Friday, October 17, 2008

Who Am I? by Caleb Ziegler

Caleb recently had an assignment in his Junior English class. The assignment was to write an essay entitled Who Am I? I wanted to share it with you.

Who am I?
Who are you? she asks.
Am I supposed to answer that question? Any judgment or opinion that I give about myself is going to be flawed because, just as I believe that I sing well, the sad fact of the matter is, I sing terribly. So, in order to answer this question, I must appeal to a higher authority. Society might be able to offer some insight into the matter. However, upon further examination of society as a whole, I find that it is flawed as well. The words of popular opinion bring condemnation upon themselves. Society would not be willing to answer this question in the first place because it believes feelings to be higher in the moral hierarchy than truth. Also, the basis of society’s definitions of truth, ethics, and morality cannot be traced back to any authority except that of the opinion of man. As a result, I will not appeal to society to answer the question: “Who am I?” Instead, I choose to appeal to an authority that is definite, constant, and higher than any other authority. A power such as this is able to answer this question definitively. I appeal to heaven and to God.
The one true God of the Christian faith has, in His infinite wisdom, left His followers a book that intentionally and explicitly answers the question above, the Bible. Since the Bible is the inspired word of God, it can be used to find His opinion on the matter of who I am. First, He says that I was created in His image but, unlike God, I have a sinful nature. This inherent wickedness was brought about by God’s willingness to give mankind freewill and its abuse of this privilege. As a result of my sinfulness, my just punishment is an eternity in hell. However, because of God’s awesome grace and the sacrifice of Jesus on the cross, as a Christian I have been gifted with an eternity with God in heaven. Now, because of the gratefulness I have, I have an aversion to sin and a desire to serve God and to do His will. This influences everything else about me. The actions I choose to participate in are first interrogated by the question of whether or not they are in accordance with God’s will. My concern of other people’s opinions is regulated by the knowledge that God is sovereign and that people have no eternal authority over me. My fears, from the fear of death to the fear of spiders, are dampened by the assurance that God’s will prevails and his plans cannot be changed. The value of my life and of other people’s lives is increased in my eyes because I know God created every one of them and that He loves them. I know that whether I am blind, deaf, and unable to walk, or I am strong and able to run for ten miles straight, it doesn’t matter because I have the same value in God’s eyes and when I reach heaven, I will receive a perfect body. Finally, the eternal future of other people is brought to my attention and my life goal is to see as many people into heaven as I can.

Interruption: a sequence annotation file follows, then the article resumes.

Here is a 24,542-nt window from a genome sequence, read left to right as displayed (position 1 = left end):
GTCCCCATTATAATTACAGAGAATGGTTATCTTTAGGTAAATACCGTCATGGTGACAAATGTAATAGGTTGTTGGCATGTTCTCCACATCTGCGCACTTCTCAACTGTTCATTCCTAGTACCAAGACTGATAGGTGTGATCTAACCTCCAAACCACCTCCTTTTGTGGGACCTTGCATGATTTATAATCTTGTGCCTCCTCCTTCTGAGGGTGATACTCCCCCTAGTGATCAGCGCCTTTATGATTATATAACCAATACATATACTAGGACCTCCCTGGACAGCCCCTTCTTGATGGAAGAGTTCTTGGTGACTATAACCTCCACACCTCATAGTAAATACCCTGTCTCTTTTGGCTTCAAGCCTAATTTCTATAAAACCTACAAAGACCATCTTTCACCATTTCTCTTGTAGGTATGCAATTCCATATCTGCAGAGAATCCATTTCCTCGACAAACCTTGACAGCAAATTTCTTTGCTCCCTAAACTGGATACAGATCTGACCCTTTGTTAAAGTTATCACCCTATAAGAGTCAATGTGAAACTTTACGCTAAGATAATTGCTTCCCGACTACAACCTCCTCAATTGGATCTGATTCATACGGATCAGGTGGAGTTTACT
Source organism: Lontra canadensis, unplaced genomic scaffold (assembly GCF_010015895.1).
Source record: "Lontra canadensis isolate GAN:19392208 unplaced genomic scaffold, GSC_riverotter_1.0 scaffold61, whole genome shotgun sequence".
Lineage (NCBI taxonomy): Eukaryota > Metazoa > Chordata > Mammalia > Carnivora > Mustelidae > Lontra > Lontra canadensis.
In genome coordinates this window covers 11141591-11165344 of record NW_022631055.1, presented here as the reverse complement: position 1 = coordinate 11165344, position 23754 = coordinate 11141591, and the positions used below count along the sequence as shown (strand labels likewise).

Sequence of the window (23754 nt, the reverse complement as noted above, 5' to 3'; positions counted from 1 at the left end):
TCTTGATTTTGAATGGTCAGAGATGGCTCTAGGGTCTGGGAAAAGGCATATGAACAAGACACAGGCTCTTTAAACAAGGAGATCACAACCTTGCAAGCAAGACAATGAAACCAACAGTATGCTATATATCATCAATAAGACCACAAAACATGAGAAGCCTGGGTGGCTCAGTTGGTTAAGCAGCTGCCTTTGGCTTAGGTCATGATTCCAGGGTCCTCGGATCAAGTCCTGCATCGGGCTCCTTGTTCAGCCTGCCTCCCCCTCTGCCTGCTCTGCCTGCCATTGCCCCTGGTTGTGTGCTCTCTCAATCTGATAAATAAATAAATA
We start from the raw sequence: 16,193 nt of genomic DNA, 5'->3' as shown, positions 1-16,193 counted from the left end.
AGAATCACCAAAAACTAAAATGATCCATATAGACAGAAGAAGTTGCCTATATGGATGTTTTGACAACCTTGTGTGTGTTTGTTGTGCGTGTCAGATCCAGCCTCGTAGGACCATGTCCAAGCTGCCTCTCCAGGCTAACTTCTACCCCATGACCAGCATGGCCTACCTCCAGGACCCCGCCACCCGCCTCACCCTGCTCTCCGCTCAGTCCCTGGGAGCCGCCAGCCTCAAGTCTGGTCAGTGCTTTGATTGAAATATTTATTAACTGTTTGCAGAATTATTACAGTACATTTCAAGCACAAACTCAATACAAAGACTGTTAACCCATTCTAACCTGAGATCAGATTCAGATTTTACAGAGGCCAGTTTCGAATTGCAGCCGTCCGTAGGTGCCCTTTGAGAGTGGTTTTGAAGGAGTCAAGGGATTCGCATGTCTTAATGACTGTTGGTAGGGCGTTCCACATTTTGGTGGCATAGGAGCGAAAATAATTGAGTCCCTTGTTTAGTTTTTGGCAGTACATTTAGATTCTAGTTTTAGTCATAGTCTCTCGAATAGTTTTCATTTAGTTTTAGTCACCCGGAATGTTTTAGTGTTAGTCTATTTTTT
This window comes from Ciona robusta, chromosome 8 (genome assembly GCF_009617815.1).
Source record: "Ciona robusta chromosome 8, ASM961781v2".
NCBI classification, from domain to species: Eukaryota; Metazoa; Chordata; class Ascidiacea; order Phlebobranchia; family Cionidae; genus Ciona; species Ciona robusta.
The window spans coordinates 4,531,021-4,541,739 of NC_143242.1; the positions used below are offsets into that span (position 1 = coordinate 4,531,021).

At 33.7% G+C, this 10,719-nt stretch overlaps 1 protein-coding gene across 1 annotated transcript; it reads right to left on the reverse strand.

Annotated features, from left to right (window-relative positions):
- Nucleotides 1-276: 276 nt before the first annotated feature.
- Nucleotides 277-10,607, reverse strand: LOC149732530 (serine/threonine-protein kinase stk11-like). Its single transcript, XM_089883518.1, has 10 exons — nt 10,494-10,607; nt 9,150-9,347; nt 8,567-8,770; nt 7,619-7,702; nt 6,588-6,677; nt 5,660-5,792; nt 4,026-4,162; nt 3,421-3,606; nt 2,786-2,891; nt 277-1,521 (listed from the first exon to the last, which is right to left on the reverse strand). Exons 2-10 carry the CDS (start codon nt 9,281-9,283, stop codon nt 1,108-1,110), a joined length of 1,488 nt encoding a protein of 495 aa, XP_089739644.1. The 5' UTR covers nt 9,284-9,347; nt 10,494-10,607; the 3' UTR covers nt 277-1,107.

Who am I? I have appealed to the highest authority and He has said that I am His child and that I am going to heaven. Everything else that comprises who I am is used by God to glorify Him and to do His will. My values are concrete, my physical characteristics and my social status are unimportant, and my purpose is divine.


Joan said...

WOW, am I a proud grandma or not. This is one amazing grandson.
I know the Lord has great plans in using Caleb for His glory.

Mini Me said...

Are you sure he isn't secretly going to college, cause that is better writing than most graduate students! Wow, I'm entirely impressed - you guys did something right there :-)

lbbryant said...

Wow! I just read this and I am so impressed! I long for my children to write something like that one day. So well done. You have truly "instructed them in the way of the LORD." Beautiful!

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